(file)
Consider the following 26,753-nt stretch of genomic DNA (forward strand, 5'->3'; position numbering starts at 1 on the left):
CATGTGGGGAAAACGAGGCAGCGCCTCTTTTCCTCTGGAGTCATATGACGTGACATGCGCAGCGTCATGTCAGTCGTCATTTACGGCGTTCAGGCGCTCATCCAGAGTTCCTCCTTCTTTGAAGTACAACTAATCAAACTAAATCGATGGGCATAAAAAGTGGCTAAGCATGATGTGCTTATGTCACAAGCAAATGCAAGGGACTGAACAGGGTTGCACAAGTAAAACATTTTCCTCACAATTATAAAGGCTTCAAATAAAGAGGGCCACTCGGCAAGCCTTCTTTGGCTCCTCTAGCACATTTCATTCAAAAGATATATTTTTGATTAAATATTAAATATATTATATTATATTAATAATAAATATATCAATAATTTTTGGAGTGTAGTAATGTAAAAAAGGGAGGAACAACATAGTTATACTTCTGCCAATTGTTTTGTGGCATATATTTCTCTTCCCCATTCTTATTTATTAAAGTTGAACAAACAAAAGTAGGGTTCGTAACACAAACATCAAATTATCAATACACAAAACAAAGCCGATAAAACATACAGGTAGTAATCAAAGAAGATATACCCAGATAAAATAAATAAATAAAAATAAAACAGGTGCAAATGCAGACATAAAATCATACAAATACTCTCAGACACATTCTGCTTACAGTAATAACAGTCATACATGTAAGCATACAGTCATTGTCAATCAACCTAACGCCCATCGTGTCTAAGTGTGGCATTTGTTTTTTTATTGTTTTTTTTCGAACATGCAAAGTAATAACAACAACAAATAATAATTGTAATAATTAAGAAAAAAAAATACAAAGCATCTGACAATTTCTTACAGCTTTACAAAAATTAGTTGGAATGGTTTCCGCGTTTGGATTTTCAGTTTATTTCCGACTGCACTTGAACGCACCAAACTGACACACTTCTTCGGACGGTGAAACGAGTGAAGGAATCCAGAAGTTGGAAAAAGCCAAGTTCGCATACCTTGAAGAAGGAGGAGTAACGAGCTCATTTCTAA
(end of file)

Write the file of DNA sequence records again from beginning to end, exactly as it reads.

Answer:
Consider the following 26,753-nt stretch of genomic DNA (forward strand, 5'->3'; position numbering starts at 1 on the left):
CATGTGGGGAAAACGAGGCAGCGCCTCTTTTCCTCTGGAGTCATATGACGTGACATGCGCAGCGTCATGTCAGTCGTCATTTACGGCGTTCAGGCGCTCATCCAGAGTTCCTCCTTCTTTGAAGTACAACTAATCAAACTAAATCGATGGGCATAAAAAGTGGCTAAGCATGATGTGCTTATGTCACAAGCAAATGCAAGGGACTGAACAGGGTTGCACAAGTAAAACATTTTCCTCACAATTATAAAGGCTTCAAATAAAGAGGGCCACTCGGCAAGCCTTCTTTGGCTCCTCTAGCACATTTCATTCAAAAGATATATTTTTGATTAAATATTAAATATATTATATTATATTAATAATAAATATATCAATAATTTTTGGAGTGTAGTAATGTAAAAAAGGGAGGAACAACATAGTTATACTTCTGCCAATTGTTTTGTGGCATATATTTCTCTTCCCCATTCTTATTTATTAAAGTTGAACAAACAAAAGTAGGGTTCGTAACACAAACATCAAATTATCAATACACAAAACAAAGCCGATAAAACATACAGGTAGTAATCAAAGAAGATATACCCAGATAAAATAAATAAATAAAAATAAAACAGGTGCAAATGCAGACATAAAATCATACAAATACTCTCAGACACATTCTGCTTACAGTAATAACAGTCATACATGTAAGCATACAGTCATTGTCAATCAACCTAACGCCCATCGTGTCTAAGTGTGGCATTTGTTTTTTTATTGTTTTTTTTCGAACATGCAAAGTAATAACAACAACAAATAATAATTGTAATAATTAAGAAAAAAAAATACAAAGCATCTGACAATTTCTTACAGCTTTACAAAAATTAGTTGGAATGGTTTCCGCGTTTGGATTTTCAGTTTATTTCCGACTGCACTTGAACGCACCAAACTGACACACTTCTTCGGACGGTGAAACGAGTGAAGGAATCCAGAAGTTGGAAAAAGCCAAGTTCGCATACCTTGAAGAAGGAGGAGTAACGAGCTCATTTCTAA